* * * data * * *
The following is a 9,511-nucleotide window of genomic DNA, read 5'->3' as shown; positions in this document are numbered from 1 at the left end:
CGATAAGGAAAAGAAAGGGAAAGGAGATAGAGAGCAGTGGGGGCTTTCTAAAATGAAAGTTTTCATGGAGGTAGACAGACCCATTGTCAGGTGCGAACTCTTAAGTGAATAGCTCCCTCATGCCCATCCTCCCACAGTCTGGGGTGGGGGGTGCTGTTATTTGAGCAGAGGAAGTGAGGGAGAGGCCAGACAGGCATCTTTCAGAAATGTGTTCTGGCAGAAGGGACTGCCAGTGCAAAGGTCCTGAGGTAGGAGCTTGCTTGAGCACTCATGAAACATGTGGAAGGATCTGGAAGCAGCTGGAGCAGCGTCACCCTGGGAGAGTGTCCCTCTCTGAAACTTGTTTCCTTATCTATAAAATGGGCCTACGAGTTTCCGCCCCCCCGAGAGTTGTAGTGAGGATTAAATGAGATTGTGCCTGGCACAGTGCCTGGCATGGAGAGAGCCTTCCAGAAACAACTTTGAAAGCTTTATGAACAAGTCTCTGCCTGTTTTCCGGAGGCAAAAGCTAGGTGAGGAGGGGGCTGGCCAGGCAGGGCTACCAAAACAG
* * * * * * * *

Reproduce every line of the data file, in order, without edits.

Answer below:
The following is a 9,511-nucleotide window of genomic DNA, read 5'->3' as shown; positions in this document are numbered from 1 at the left end:
CGATAAGGAAAAGAAAGGGAAAGGAGATAGAGAGCAGTGGGGGCTTTCTAAAATGAAAGTTTTCATGGAGGTAGACAGACCCATTGTCAGGTGCGAACTCTTAAGTGAATAGCTCCCTCATGCCCATCCTCCCACAGTCTGGGGTGGGGGGTGCTGTTATTTGAGCAGAGGAAGTGAGGGAGAGGCCAGACAGGCATCTTTCAGAAATGTGTTCTGGCAGAAGGGACTGCCAGTGCAAAGGTCCTGAGGTAGGAGCTTGCTTGAGCACTCATGAAACATGTGGAAGGATCTGGAAGCAGCTGGAGCAGCGTCACCCTGGGAGAGTGTCCCTCTCTGAAACTTGTTTCCTTATCTATAAAATGGGCCTACGAGTTTCCGCCCCCCCGAGAGTTGTAGTGAGGATTAAATGAGATTGTGCCTGGCACAGTGCCTGGCATGGAGAGAGCCTTCCAGAAACAACTTTGAAAGCTTTATGAACAAGTCTCTGCCTGTTTTCCGGAGGCAAAAGCTAGGTGAGGAGGGGGCTGGCCAGGCAGGGCTACCAAAACAG